Having visited Cape Elizabeth’s elegant Inn by the Sea last January and dined at its amazing Sea Glass Restaurant, we thought the advertisement sounded really good. But the Summer Garden Dinner was better than good. It was spectacular!
I didn't quite know what would be involved in a Summer Garden Dinner, but as it turned out, it was quite literally a dinner set in the garden. Now granted, it was not just any garden. The grounds at the Inn By The Sea are astounding.
When we visited in January we met Derek Daly, the inn's gardener. He'd cultivated specific plants to attract birds in the winter and we were both excited to see a large flock of bluebirds feasting on the bush's berries. Even the waitresses told us we must come back in the summer because the gardens were so incredibly beautiful.
Now that it's July, the yard is full of color. Patches close to the buildings are blooming, adding splashes of color to the gray façade of the inn. Small gardens accent walkways, and sitting areas are tucked near the riot of color. And this is where we found our table -- complete with a white tablecloth, potted herbs and candles -- set for two.
When there are more people for this dinner, they sit at a long farmer's-style table right on the lawn, still affording a view of the gardens. But tonight it turns out to be just George and I, and we sit down to enjoy the surreal experience of being doted on by our fantastic server, Chris Reiling. Chris actually picked the cherry tomatoes and basil that was incorporated into our meal.
A Summer Garden Dinner includes frequent visits from the chef. Chef Mitchell Kaldrovich, a native of Argentina, came out between courses to tell us about our food. With his charming accent, he carefully explained how he has prepared each course. For someone who enjoys watching cooking shows on the Food Network, this was an extremely cool experience.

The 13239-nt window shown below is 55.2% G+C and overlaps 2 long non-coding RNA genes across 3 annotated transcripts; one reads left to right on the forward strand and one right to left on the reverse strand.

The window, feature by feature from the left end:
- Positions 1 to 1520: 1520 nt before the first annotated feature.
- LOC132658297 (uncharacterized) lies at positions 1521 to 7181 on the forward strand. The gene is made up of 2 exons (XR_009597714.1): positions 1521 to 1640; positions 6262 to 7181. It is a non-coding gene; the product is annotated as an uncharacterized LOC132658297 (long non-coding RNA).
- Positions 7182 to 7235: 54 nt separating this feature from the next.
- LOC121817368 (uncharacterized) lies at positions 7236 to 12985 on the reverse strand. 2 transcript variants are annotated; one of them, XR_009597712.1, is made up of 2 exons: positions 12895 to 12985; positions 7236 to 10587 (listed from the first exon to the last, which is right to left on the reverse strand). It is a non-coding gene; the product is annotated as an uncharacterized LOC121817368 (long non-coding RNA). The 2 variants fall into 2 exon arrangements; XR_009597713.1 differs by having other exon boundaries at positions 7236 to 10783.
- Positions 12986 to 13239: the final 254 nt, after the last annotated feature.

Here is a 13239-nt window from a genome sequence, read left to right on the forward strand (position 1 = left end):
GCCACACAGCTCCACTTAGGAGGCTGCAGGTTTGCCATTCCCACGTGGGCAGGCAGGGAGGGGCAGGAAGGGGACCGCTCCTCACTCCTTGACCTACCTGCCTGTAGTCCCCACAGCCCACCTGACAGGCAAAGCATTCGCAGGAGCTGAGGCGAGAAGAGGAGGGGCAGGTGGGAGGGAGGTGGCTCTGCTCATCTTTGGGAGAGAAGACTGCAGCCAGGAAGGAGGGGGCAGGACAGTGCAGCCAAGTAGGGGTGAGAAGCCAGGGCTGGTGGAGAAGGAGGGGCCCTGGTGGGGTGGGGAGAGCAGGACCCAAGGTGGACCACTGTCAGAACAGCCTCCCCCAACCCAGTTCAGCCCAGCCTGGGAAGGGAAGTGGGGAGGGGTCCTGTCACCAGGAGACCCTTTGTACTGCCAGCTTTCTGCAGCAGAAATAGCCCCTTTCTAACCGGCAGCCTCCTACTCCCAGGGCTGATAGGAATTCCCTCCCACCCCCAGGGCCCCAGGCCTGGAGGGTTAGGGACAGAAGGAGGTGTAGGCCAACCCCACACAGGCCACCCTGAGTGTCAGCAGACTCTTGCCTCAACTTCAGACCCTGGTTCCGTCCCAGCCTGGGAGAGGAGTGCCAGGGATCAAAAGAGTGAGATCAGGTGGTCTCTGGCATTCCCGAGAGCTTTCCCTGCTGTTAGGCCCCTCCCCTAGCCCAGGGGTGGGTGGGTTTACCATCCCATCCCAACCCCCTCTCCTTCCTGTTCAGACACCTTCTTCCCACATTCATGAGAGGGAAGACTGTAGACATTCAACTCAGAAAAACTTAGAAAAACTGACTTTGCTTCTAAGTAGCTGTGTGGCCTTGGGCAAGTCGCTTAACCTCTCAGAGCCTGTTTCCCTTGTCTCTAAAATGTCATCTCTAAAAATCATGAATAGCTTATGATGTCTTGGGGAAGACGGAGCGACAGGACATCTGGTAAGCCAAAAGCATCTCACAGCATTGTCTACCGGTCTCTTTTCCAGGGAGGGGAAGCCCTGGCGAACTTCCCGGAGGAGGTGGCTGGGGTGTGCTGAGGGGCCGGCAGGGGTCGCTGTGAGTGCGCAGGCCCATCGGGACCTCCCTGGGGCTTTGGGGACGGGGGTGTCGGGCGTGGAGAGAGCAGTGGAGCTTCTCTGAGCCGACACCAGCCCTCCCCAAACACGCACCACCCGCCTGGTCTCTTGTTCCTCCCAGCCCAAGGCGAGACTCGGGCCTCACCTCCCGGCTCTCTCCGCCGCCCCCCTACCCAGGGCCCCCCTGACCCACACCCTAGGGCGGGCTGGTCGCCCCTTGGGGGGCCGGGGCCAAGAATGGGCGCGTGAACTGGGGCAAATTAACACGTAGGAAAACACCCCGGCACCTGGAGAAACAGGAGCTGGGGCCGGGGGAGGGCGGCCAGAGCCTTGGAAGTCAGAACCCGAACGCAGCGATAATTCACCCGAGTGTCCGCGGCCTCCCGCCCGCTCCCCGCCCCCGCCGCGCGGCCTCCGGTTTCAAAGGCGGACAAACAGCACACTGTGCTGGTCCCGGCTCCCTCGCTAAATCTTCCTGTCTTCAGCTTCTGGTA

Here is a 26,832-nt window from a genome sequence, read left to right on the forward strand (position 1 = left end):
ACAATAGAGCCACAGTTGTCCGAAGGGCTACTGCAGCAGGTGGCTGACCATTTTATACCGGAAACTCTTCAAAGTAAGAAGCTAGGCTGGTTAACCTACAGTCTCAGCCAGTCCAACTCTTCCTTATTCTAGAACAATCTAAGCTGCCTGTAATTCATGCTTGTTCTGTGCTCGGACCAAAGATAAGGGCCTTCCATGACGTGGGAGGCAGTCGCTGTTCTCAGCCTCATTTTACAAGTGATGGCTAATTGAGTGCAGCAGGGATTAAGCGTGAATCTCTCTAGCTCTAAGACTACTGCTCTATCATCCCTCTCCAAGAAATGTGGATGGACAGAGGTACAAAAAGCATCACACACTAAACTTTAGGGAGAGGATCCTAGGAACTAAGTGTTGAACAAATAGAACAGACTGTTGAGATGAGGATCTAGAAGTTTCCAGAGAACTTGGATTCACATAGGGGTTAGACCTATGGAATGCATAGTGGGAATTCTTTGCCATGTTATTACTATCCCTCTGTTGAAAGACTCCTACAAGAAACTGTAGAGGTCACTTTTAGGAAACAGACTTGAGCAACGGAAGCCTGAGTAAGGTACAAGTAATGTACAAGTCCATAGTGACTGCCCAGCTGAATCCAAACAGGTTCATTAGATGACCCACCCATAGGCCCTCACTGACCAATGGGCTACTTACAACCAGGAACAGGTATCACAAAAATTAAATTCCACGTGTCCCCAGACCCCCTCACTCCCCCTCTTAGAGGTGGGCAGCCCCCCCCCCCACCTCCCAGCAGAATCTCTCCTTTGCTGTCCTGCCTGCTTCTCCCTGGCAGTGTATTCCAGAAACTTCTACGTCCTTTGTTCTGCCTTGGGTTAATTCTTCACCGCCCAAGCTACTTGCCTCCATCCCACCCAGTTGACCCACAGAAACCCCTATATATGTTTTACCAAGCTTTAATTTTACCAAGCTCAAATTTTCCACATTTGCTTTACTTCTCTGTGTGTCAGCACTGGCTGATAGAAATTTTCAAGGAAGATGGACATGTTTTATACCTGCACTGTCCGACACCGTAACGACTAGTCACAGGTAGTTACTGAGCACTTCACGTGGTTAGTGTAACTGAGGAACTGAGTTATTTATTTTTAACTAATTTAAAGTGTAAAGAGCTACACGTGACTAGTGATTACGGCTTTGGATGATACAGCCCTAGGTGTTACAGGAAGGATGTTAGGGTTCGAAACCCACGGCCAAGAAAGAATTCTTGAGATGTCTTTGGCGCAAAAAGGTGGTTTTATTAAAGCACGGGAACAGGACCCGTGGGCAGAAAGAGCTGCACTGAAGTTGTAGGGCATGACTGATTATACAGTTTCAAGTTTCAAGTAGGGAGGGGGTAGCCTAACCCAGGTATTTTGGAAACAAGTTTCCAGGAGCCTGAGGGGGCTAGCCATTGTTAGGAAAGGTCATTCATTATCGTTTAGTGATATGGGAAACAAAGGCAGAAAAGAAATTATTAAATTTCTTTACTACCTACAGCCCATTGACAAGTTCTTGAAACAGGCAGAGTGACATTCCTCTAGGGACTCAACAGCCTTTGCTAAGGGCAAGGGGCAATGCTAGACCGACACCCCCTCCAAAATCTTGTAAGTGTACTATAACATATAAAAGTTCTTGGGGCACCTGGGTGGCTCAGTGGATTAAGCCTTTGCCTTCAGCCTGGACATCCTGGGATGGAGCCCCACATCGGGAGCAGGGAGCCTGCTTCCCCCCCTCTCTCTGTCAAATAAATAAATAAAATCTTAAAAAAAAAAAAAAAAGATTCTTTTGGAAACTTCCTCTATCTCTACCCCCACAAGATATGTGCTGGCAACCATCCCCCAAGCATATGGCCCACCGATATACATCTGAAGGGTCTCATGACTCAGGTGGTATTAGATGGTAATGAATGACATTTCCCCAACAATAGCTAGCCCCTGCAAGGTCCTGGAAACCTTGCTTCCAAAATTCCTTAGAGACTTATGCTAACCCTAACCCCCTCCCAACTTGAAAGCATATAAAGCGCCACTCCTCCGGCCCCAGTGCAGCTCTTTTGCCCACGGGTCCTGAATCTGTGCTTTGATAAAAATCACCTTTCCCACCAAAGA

I'll tell you about the first and last course, and let George fill you in on the two middle courses. I doubt anyone enjoys fresh tomatoes more than me, so Chef Kaldrovich had me at the start -- a duo of local tomatoes. A mini caprese salad of red and yellow tomatoes layered with fresh mozzarella and basil was paired with a most amazing gazpacho served in a glass. That first course was exactly what garden season is all about.
We finished our meal with a Chocolate Mousse Cake. Now I don't really enjoy cake, but with a mousse layer atop a small slice of cake, served with raspberry sauce and a small scoop of strawberry sorbet, this was simply incredible.
The creativity of this kitchen, along with a topnotch knowledgeable staff, makes dining at the Sea Glass restaurant a memorable experience. The Summer Garden Dinner celebrates food at its freshest, and is a dinner you will remember for a very long time.
"Now that's a nice idea." That comment, from a guest of the inn who walked past our table as Lin and I were dining among the flower gardens, summed up our experience -- well, very nicely.
We started out with a blueberry martini -- shared -- and enjoyed a glass of Sangria each during dinner -- nice, cool and full of fresh fruit. We gazed at the sea, indulged in long discussions with the chef and our server about the food, and felt pampered and special -- just what you'd want and expect when you reserve a place at one of these wine, garden and chef's dinners. This is an experience far beyond simple dining at a fine restaurant.